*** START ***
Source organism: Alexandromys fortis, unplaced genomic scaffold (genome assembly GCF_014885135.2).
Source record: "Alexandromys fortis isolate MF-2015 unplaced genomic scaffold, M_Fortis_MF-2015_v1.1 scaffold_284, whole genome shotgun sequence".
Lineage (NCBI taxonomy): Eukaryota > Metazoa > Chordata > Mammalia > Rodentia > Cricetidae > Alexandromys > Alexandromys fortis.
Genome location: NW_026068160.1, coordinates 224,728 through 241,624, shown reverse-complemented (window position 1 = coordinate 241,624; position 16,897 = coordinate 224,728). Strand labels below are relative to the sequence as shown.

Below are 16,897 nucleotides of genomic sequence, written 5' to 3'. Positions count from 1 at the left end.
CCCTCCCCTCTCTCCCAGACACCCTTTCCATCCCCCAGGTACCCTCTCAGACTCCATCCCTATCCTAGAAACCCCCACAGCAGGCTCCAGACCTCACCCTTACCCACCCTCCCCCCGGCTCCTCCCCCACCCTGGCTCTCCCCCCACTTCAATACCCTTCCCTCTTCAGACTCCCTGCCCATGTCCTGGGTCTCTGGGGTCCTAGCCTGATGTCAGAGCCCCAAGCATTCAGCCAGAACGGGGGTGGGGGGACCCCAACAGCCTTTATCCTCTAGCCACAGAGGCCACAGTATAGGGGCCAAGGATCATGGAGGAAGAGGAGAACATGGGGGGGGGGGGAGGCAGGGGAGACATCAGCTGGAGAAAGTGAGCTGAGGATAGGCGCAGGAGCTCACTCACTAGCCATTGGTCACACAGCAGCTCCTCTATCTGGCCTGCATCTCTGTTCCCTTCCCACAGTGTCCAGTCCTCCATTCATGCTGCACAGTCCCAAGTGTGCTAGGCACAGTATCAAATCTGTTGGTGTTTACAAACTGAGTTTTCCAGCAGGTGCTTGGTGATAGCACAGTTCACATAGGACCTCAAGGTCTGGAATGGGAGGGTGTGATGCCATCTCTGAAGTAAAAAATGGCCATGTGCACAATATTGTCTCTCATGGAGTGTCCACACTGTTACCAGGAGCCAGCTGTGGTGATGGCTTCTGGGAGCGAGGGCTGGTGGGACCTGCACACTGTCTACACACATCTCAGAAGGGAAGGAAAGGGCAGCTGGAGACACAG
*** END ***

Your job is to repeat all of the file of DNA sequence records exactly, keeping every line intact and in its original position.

Source organism: Alexandromys fortis, unplaced genomic scaffold (genome assembly GCF_014885135.2).
Source record: "Alexandromys fortis isolate MF-2015 unplaced genomic scaffold, M_Fortis_MF-2015_v1.1 scaffold_284, whole genome shotgun sequence".
Lineage (NCBI taxonomy): Eukaryota > Metazoa > Chordata > Mammalia > Rodentia > Cricetidae > Alexandromys > Alexandromys fortis.
Genome location: NW_026068160.1, coordinates 224,728 through 241,624, shown reverse-complemented (window position 1 = coordinate 241,624; position 16,897 = coordinate 224,728). Strand labels below are relative to the sequence as shown.

Below are 16,897 nucleotides of genomic sequence, written 5' to 3'. Positions count from 1 at the left end.
CCCTCCCCTCTCTCCCAGACACCCTTTCCATCCCCCAGGTACCCTCTCAGACTCCATCCCTATCCTAGAAACCCCCACAGCAGGCTCCAGACCTCACCCTTACCCACCCTCCCCCCGGCTCCTCCCCCACCCTGGCTCTCCCCCCACTTCAATACCCTTCCCTCTTCAGACTCCCTGCCCATGTCCTGGGTCTCTGGGGTCCTAGCCTGATGTCAGAGCCCCAAGCATTCAGCCAGAACGGGGGTGGGGGGACCCCAACAGCCTTTATCCTCTAGCCACAGAGGCCACAGTATAGGGGCCAAGGATCATGGAGGAAGAGGAGAACATGGGGGGGGGGGGAGGCAGGGGAGACATCAGCTGGAGAAAGTGAGCTGAGGATAGGCGCAGGAGCTCACTCACTAGCCATTGGTCACACAGCAGCTCCTCTATCTGGCCTGCATCTCTGTTCCCTTCCCACAGTGTCCAGTCCTCCATTCATGCTGCACAGTCCCAAGTGTGCTAGGCACAGTATCAAATCTGTTGGTGTTTACAAACTGAGTTTTCCAGCAGGTGCTTGGTGATAGCACAGTTCACATAGGACCTCAAGGTCTGGAATGGGAGGGTGTGATGCCATCTCTGAAGTAAAAAATGGCCATGTGCACAATATTGTCTCTCATGGAGTGTCCACACTGTTACCAGGAGCCAGCTGTGGTGATGGCTTCTGGGAGCGAGGGCTGGTGGGACCTGCACACTGTCTACACACATCTCAGAAGGGAAGGAAAGGGCAGCTGGAGACACAG